Timperley Village History

The village of Timperley once was in the county of Cheshire but now makes up part of the borough of Trafford in Greater Manchester. It was  considered to be in the parish of Bowdon until 1936 when Timperley was realigned and added to Altrincham instead. Timperley is popular now as a place to live in South Manchester because of its exceptional transportation links. The main road leads directly to Manchester ( A56) and there is a tramlink. These transport links were important in the history of Timperley, the Bridgewater canal passes through Timperley and served as a way of transporting heavy goods in the Victorian times

The name Timperley is believed to be derived from two words Timber and Leah, which is thought to mean wooded glade, the spelling may have been changed over the years.

The Timperley landscape was attractive to the Anglo Saxons that came from the South in the seventh century and they settled and would have mixed with the original Britons, and  in the ninth century Norwegian and Swedish ( Norse) arrivals settled here also, these Norse people came from the Isle of Man and Ireland and in the tenth century Danes also came from the East. The Romans built roads and settlements all over the UK and the existing road ( A56) that runs through Timperley to Manchester  is the original Roman road that connected Manchester to  the roman fortress at Chester.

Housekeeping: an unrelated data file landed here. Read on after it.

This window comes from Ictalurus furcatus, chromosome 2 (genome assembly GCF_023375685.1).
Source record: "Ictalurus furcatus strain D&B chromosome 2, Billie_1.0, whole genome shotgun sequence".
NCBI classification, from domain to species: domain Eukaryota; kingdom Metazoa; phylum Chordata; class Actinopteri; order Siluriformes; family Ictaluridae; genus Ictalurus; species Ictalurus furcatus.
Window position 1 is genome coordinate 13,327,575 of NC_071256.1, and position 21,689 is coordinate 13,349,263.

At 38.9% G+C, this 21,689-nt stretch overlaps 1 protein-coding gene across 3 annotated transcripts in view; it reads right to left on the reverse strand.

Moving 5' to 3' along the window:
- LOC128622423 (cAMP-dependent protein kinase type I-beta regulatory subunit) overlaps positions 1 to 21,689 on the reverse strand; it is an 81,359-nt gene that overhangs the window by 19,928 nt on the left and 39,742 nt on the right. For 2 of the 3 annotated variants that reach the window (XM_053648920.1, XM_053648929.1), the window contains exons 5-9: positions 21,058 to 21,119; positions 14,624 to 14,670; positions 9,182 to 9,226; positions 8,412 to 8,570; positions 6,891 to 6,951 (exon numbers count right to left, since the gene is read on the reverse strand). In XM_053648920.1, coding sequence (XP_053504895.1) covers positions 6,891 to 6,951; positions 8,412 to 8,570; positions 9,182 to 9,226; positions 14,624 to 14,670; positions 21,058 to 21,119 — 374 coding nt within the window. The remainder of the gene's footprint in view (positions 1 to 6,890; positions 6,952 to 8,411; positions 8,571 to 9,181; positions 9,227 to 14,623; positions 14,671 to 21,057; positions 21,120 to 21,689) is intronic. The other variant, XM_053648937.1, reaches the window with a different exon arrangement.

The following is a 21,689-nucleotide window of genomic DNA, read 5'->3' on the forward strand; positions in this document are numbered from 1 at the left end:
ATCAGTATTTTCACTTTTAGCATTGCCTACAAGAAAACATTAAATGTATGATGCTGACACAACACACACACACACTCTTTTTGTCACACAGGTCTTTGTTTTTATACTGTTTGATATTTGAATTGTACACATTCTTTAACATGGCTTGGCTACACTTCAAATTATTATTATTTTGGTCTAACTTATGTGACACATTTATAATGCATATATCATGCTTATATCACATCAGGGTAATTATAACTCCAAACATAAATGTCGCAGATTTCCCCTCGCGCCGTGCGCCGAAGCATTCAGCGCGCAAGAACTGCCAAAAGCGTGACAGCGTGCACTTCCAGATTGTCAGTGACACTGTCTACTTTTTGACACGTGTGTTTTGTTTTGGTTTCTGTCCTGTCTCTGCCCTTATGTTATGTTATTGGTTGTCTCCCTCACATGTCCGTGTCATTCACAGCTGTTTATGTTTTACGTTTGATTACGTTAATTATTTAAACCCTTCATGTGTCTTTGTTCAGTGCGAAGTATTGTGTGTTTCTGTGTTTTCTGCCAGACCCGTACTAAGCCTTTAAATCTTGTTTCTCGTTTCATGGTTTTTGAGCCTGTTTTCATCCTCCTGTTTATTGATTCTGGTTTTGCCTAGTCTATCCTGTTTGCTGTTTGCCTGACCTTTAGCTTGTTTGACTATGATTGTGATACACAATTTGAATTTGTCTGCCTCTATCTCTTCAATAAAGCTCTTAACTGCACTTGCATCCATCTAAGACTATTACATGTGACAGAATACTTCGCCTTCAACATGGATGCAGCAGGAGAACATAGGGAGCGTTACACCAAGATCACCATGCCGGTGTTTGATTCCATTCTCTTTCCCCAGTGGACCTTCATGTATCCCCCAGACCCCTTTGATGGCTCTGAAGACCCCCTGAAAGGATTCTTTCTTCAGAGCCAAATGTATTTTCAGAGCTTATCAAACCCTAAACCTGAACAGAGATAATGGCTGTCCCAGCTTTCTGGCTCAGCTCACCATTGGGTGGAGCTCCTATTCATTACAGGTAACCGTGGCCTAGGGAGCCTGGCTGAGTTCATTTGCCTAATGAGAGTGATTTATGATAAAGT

The area surrounding Timperley belonged to Thegn Alweard a Saxon ruler until the Norman Invasion in 1066 then it passed to Hamon de Massey and the lands remained in the de Massey family until 1340 when they were inherited by the Earl of Stamford.

For most administrative purposes Timperley is nowadays considered part of Altrincham and this came about in the 1900’s because of the housing expansion in Altrincham, Timperley had farmlands and was close by and so Timperley lost its farms to housing construction

Vestiges of Timperley’s farming heritage remain – in the mid 1700’s the area was famous for market gardening and was the principle provider of vegetables to Victorian Manchester. Timperley Rhubarb was named for the early rhubarb that could be harvested in January and February in the Northern cold  , similarly Bowdon Down potatoes and Altrincham Carrots. Strawberries, onions, and celery were also very popular crops in the area. The Bridgewater Canal was instrumental in the market garden success of Timperley because it provided transportation of the crops. As much as 16 square miles of land around Timperley were market gardens in 1851 producing 8 tonnes of onions and potatoes per year.

With the appearance of the railways in the mid 19th century came an explosion in the population, the population of the area doubled in twenty years.

The Bridgewater Canal is today a leisure area and the tow paths have been renovated for cycling, walking and hiking and the canals  provide fishing rowing and long boating. In Victorian times the canal was the first commercial canal in Britain and was constructed by the Duke of Bridgewater to carry coal from his mines in Worsley into Manchester.  Forty miles long the canal is unusual because it has no locks along its length. In Victorian times all the market produce from Timperley as well as coal and other heavy commercial goods were transported by canal.

Timperley WA15